When writing a speculative essay, the student is presented with a writing prompt that presents a brief scenario. Students use this scenario to write an original story based on personal experiences and stories they have heard or read. Sometimes the speculative writing prompt is a picture. The student can use creativity and imagination, but the resulting story should remain connected with the writing prompt by referring to elements in the prompt.
Content and Organization
Include key elements. The paper should have a focus and a clear organizational pattern. The story should have a beginning, a middle and an end, and it should follow a logical progression. Transitions from one thought to another should be appropriate, and details should be plentiful and varied.
Use words that are grammatically correct, including proper tenses, pronoun agreement and subject-verb agreement. Word choices should be meaningful and vivid. Use varied sentence types that are clear. Sentences should not be fragmented, repetitive or rambling. Pay attention to the mechanics of the speculative essay. Correct any errors in spelling, capitalization or punctuation.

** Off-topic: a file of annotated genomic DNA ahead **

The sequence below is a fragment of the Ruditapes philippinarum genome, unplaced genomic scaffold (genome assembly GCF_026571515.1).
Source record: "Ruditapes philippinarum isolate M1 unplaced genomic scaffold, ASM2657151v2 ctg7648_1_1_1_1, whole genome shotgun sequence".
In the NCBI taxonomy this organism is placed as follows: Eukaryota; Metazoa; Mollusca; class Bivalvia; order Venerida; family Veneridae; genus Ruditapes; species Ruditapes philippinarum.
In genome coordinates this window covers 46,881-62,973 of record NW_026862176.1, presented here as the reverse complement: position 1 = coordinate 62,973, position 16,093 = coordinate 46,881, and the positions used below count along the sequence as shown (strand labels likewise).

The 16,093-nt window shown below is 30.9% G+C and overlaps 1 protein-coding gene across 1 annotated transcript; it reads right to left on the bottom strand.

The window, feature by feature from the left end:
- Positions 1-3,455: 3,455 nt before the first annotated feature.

Introduce only or or two characters in a short, speculative essay such as those found on standardized tests. Characters should have distinctive personalities, points of view and appearances. A key element in telling a story is the plot. To have a plot, there must be some kind of conflict or problem to be solved. An interesting or distinctive setting enhances a speculative essay. Include enough detail to make the setting believable and real. The point of view should be consistent throughout the story. Make sure the characters, plot, setting and point of view relate to the speculative writing prompt.
- If the speculative essay is a homework assignment, write a first draft, edit and produce another draft until you are satisfied with the result. Ask someone else to read your essay and comment.
- If the essay is part of a test, try to save a few minutes to look over your work and make corrections.
- Don't plan a long essay. Keep the story short and to the point. If you want to add to it, add more detail after it is written.
Sharon Penn is a writer based in South Florida. A professional writer since 1981, she has created numerous materials for a Princeton advertising agency. Her articles have appeared in "Golf Journal" and on industry blogs. Penn has traveled extensively, is an avid golfer and is eager to share her interests with her readers. She holds a Master of Science in Education.